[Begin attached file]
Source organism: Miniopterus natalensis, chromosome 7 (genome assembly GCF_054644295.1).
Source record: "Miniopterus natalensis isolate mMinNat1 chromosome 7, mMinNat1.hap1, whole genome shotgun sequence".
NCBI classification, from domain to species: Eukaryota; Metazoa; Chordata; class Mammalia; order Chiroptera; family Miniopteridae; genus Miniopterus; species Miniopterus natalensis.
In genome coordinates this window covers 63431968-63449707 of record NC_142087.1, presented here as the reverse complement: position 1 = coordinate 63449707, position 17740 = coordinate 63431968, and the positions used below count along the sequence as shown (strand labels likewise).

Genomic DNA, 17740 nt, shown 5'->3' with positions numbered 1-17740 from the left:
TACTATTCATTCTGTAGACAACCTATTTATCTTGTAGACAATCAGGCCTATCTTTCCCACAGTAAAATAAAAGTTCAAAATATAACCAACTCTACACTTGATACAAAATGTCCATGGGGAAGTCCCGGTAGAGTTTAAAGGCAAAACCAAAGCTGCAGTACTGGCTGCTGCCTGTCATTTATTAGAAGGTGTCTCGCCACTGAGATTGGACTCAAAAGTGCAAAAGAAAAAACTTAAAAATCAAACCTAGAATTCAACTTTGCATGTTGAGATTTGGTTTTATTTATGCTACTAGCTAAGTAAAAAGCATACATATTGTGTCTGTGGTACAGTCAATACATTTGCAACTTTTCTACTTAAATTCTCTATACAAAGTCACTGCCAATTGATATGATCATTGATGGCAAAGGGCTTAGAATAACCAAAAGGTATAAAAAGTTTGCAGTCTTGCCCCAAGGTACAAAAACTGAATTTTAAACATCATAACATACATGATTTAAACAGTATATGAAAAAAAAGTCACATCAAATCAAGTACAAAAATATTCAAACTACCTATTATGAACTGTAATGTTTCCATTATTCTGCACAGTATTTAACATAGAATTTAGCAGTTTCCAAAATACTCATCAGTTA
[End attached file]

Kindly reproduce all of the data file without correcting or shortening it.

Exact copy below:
Source organism: Miniopterus natalensis, chromosome 7 (genome assembly GCF_054644295.1).
Source record: "Miniopterus natalensis isolate mMinNat1 chromosome 7, mMinNat1.hap1, whole genome shotgun sequence".
NCBI classification, from domain to species: Eukaryota; Metazoa; Chordata; class Mammalia; order Chiroptera; family Miniopteridae; genus Miniopterus; species Miniopterus natalensis.
In genome coordinates this window covers 63431968-63449707 of record NC_142087.1, presented here as the reverse complement: position 1 = coordinate 63449707, position 17740 = coordinate 63431968, and the positions used below count along the sequence as shown (strand labels likewise).

Genomic DNA, 17740 nt, shown 5'->3' with positions numbered 1-17740 from the left:
TACTATTCATTCTGTAGACAACCTATTTATCTTGTAGACAATCAGGCCTATCTTTCCCACAGTAAAATAAAAGTTCAAAATATAACCAACTCTACACTTGATACAAAATGTCCATGGGGAAGTCCCGGTAGAGTTTAAAGGCAAAACCAAAGCTGCAGTACTGGCTGCTGCCTGTCATTTATTAGAAGGTGTCTCGCCACTGAGATTGGACTCAAAAGTGCAAAAGAAAAAACTTAAAAATCAAACCTAGAATTCAACTTTGCATGTTGAGATTTGGTTTTATTTATGCTACTAGCTAAGTAAAAAGCATACATATTGTGTCTGTGGTACAGTCAATACATTTGCAACTTTTCTACTTAAATTCTCTATACAAAGTCACTGCCAATTGATATGATCATTGATGGCAAAGGGCTTAGAATAACCAAAAGGTATAAAAAGTTTGCAGTCTTGCCCCAAGGTACAAAAACTGAATTTTAAACATCATAACATACATGATTTAAACAGTATATGAAAAAAAAGTCACATCAAATCAAGTACAAAAATATTCAAACTACCTATTATGAACTGTAATGTTTCCATTATTCTGCACAGTATTTAACATAGAATTTAGCAGTTTCCAAAATACTCATCAGTTA